Tuesday, July 03, 2007
Rooms For Improvement
Downtown’s newest upscale eatery has the right idea, but needs to find its footing.
When I think of hotel dining, I usually think of just one thing: room service. I used to have a job that required extensive travel and one of the only things I liked about that was coming back to my nice hotel room after a long day, getting into the enormous bed, ordering room service, and watching loads of bad television.
Because of this affinity, I’ve never given much thought to eating in restaurants housed by hotels, especially here in Knoxville. And so when I heard that an attempt at fine dining was being made at the downtown Hilton, I was as curious as I was apprehensive. Could Marty’s Bistro be as good as it sounds? The description on the hotel website promises “eclectic new American cuisine with a special focus on regional ingredients and classical presentation…enhanced by our seasonal wine list featuring the best of California as well as alternative selections from around the world.” I really don’t look for much else from a local restaurant, so I was ready to go check it out.
The hotel itself was recently renovated and presents a gorgeous, open lobby upon entrance. Marty’s Bistro is tucked away next to the “Market Café”, which serves breakfast and lunch. Further down the lobby you can find a Starbucks and The Orange Martini, featuring specialty drinks and a casual bar menu.
Marty’s is a small restaurant but could clearly be opened up to include the Market Café space for larger occasions. The décor is sedate and contemporary, and much to my (and the harried solo server) surprise, the restaurant was at least half full. It seems that the rainy, cool spring night has kept many hotel guests in for the evening, giving the restaurant an unexpected boost of business. We were seated promptly and given menus and a wine list.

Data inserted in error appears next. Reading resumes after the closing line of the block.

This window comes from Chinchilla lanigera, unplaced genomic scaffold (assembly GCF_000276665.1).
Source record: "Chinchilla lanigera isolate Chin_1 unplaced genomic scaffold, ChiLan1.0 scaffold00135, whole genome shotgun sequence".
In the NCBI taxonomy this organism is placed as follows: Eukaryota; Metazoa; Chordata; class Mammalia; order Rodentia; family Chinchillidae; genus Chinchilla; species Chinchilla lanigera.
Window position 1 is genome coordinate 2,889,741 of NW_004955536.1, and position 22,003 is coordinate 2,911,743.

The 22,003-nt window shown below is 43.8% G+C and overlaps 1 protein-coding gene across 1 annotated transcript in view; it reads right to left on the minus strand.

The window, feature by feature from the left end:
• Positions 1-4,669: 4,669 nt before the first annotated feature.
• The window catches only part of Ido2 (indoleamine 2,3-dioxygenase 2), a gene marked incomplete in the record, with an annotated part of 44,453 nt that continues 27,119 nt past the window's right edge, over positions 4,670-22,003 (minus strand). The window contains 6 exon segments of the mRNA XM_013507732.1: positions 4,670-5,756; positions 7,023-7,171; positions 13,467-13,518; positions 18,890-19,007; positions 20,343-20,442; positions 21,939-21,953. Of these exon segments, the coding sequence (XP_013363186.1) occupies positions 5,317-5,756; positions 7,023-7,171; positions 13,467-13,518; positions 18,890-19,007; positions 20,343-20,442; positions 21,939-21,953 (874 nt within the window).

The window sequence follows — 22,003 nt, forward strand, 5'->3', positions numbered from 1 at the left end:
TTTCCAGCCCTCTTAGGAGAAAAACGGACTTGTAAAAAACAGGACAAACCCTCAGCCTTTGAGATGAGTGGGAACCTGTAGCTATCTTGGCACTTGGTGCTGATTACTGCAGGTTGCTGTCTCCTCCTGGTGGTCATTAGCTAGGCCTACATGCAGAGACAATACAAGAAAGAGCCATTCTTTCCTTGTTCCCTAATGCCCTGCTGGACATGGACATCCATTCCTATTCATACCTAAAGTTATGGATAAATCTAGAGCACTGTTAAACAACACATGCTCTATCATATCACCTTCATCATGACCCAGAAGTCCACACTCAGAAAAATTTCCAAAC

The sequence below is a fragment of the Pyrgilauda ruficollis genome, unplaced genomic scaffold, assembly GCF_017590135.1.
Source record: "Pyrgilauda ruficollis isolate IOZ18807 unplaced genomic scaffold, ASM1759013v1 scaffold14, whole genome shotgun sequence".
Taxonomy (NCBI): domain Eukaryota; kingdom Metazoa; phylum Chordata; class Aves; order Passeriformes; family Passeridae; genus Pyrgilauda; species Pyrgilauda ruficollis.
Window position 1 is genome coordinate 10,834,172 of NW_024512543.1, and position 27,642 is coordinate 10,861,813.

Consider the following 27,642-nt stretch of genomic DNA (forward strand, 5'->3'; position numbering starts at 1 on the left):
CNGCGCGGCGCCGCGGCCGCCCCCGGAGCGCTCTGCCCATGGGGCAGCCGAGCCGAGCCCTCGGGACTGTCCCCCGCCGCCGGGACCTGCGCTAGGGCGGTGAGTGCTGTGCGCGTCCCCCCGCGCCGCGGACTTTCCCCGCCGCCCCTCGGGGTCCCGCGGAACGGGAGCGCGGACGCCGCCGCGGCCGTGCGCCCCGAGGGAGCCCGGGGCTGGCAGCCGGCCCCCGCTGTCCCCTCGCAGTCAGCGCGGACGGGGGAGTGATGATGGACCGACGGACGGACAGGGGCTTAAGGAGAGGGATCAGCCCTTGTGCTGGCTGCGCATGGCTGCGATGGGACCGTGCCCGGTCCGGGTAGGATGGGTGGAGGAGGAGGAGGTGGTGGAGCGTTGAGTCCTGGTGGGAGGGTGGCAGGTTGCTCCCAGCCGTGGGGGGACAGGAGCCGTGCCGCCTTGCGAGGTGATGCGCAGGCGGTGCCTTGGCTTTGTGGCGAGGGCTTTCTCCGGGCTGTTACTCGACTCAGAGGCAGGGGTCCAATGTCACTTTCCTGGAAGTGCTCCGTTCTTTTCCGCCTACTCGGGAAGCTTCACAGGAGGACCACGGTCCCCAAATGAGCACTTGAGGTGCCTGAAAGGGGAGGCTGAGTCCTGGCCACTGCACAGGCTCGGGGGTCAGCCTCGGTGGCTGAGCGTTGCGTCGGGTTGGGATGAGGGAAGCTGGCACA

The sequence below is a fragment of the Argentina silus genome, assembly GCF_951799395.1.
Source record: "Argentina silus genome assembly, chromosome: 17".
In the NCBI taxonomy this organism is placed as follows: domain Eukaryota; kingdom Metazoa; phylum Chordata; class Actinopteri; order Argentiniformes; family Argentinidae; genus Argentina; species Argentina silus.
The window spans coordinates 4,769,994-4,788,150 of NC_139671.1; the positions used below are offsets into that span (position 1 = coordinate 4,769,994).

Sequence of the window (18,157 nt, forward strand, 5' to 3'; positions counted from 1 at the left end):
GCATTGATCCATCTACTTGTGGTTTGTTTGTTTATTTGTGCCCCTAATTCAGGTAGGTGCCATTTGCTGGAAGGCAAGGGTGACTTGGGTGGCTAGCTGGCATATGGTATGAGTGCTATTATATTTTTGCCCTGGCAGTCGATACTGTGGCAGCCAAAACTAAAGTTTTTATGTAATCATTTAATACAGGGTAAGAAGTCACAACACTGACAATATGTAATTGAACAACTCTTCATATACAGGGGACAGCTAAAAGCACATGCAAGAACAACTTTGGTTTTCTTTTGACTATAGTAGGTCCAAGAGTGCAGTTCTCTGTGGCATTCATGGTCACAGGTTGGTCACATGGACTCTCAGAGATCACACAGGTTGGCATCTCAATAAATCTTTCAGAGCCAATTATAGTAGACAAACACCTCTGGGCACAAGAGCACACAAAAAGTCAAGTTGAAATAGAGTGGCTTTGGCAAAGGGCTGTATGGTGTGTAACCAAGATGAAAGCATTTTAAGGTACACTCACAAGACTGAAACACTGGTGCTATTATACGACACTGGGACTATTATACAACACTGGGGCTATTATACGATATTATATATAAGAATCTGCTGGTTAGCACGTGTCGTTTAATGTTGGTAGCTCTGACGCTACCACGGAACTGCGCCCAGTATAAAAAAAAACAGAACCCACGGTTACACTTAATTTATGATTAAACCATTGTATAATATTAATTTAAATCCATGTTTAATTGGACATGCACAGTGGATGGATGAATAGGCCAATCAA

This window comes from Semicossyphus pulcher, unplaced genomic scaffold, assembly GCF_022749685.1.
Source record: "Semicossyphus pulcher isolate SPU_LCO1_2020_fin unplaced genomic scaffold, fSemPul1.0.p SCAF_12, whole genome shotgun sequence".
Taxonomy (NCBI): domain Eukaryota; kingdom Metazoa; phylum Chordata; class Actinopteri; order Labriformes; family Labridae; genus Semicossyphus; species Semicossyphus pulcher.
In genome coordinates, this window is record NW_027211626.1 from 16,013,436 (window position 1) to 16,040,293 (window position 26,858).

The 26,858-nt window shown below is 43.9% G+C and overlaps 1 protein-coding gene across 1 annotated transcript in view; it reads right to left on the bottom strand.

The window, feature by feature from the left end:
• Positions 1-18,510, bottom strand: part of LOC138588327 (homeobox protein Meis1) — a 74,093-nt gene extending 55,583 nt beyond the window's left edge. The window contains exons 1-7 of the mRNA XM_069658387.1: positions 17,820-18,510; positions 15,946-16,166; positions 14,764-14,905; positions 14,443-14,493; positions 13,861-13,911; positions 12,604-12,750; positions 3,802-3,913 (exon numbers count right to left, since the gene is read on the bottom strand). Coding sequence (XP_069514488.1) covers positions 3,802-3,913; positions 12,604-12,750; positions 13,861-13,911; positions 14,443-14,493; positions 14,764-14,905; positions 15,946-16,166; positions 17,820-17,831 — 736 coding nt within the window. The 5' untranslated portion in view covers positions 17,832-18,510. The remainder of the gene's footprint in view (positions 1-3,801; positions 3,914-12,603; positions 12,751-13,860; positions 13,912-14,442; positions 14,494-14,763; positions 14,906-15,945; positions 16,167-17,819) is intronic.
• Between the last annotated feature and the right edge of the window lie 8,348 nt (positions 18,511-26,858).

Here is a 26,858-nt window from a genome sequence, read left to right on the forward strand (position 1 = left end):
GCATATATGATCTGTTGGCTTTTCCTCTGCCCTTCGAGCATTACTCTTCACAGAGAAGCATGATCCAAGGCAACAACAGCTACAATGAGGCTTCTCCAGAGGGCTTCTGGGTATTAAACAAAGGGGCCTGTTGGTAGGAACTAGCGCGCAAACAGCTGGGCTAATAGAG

The wine list is more than adequate with a good range of prices for all diners. Don’t expect a sommelier in your server, however. Our server mistakenly thought that Sauvignon Blanc was a red wine and seemed flummoxed by the different varietals. However, all menu items are thoughtfully graced with wine pairings—usually at least two choices per dish (one available by the glass and one by the bottle).
The Low Country Crab Cakes ($9), while definitely more “southwestern” than “low country”, were packed full of lump crabmeat and topped with a grainy mustard remoulade and loads of spicy corn kernels, all puzzlingly resting atop a cornhusk. A perfectly fine start to the meal, even if wrongly named. The suggested Sauvignon Blanc wine pairing was indeed a nice match to the zesty cakes.
However, upon spying my neighbors Bleu Cheese Caesar ($4) I felt like I should have made a different choice. A tidy bundle of whole romaine leaves arrived encased by a Parmesan crisp and topped with a sprinkling of Stilton. If it tasted anywhere as good as it looked, I’d say it was quite a nice little salad indeed.
My dining companion quickly zeroed in on his entrée choice, the grilled Veal Chop with Bacon-Onion Polenta and Roasted Shallot Sauce ($26). I had a bit more trouble making my choice, but ultimately settled on the Lemon-Thyme Chicken served on a bed of Tomato Gnocchi, Fresh Asparagus Tips, and Sun-dried Tomatoes ($17). I’m not usually a chicken person but was tempted by the tomato gnocchi—not something you often see on menus around these parts and I was curious as to whether it was house made.